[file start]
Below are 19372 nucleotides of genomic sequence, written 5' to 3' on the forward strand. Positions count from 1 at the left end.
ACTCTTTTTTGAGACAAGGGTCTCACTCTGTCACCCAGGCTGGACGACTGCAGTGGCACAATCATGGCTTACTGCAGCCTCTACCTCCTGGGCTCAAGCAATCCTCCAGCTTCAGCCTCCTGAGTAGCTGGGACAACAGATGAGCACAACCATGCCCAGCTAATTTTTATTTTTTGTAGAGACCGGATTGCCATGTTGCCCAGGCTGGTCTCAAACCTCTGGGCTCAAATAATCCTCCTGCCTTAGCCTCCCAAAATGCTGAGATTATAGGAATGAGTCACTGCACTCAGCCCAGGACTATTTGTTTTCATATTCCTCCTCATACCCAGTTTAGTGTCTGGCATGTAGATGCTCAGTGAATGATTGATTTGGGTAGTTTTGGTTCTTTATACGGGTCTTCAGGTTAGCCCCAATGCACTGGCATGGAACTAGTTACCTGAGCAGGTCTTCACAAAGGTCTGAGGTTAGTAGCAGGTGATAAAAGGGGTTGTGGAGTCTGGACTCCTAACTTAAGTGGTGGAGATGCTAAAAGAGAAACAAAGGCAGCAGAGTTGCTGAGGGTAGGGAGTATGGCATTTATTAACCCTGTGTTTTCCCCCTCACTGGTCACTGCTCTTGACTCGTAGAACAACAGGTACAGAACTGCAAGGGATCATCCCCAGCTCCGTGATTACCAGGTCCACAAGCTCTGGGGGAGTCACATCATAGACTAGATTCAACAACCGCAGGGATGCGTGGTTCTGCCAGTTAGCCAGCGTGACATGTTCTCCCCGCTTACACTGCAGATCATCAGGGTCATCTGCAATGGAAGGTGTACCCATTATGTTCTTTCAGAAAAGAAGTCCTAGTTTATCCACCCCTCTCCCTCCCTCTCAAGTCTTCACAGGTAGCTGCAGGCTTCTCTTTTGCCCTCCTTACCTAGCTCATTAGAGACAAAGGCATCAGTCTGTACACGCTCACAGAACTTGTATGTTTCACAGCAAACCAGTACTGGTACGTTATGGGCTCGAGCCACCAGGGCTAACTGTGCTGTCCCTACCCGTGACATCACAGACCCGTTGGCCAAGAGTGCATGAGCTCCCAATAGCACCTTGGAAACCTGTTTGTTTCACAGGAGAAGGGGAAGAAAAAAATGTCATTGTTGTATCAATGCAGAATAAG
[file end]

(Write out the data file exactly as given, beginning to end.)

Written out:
Below are 19372 nucleotides of genomic sequence, written 5' to 3' on the forward strand. Positions count from 1 at the left end.
ACTCTTTTTTGAGACAAGGGTCTCACTCTGTCACCCAGGCTGGACGACTGCAGTGGCACAATCATGGCTTACTGCAGCCTCTACCTCCTGGGCTCAAGCAATCCTCCAGCTTCAGCCTCCTGAGTAGCTGGGACAACAGATGAGCACAACCATGCCCAGCTAATTTTTATTTTTTGTAGAGACCGGATTGCCATGTTGCCCAGGCTGGTCTCAAACCTCTGGGCTCAAATAATCCTCCTGCCTTAGCCTCCCAAAATGCTGAGATTATAGGAATGAGTCACTGCACTCAGCCCAGGACTATTTGTTTTCATATTCCTCCTCATACCCAGTTTAGTGTCTGGCATGTAGATGCTCAGTGAATGATTGATTTGGGTAGTTTTGGTTCTTTATACGGGTCTTCAGGTTAGCCCCAATGCACTGGCATGGAACTAGTTACCTGAGCAGGTCTTCACAAAGGTCTGAGGTTAGTAGCAGGTGATAAAAGGGGTTGTGGAGTCTGGACTCCTAACTTAAGTGGTGGAGATGCTAAAAGAGAAACAAAGGCAGCAGAGTTGCTGAGGGTAGGGAGTATGGCATTTATTAACCCTGTGTTTTCCCCCTCACTGGTCACTGCTCTTGACTCGTAGAACAACAGGTACAGAACTGCAAGGGATCATCCCCAGCTCCGTGATTACCAGGTCCACAAGCTCTGGGGGAGTCACATCATAGACTAGATTCAACAACCGCAGGGATGCGTGGTTCTGCCAGTTAGCCAGCGTGACATGTTCTCCCCGCTTACACTGCAGATCATCAGGGTCATCTGCAATGGAAGGTGTACCCATTATGTTCTTTCAGAAAAGAAGTCCTAGTTTATCCACCCCTCTCCCTCCCTCTCAAGTCTTCACAGGTAGCTGCAGGCTTCTCTTTTGCCCTCCTTACCTAGCTCATTAGAGACAAAGGCATCAGTCTGTACACGCTCACAGAACTTGTATGTTTCACAGCAAACCAGTACTGGTACGTTATGGGCTCGAGCCACCAGGGCTAACTGTGCTGTCCCTACCCGTGACATCACAGACCCGTTGGCCAAGAGTGCATGAGCTCCCAATAGCACCTTGGAAACCTGTTTGTTTCACAGGAGAAGGGGAAGAAAAAAATGTCATTGTTGTATCAATGCAGAATAAG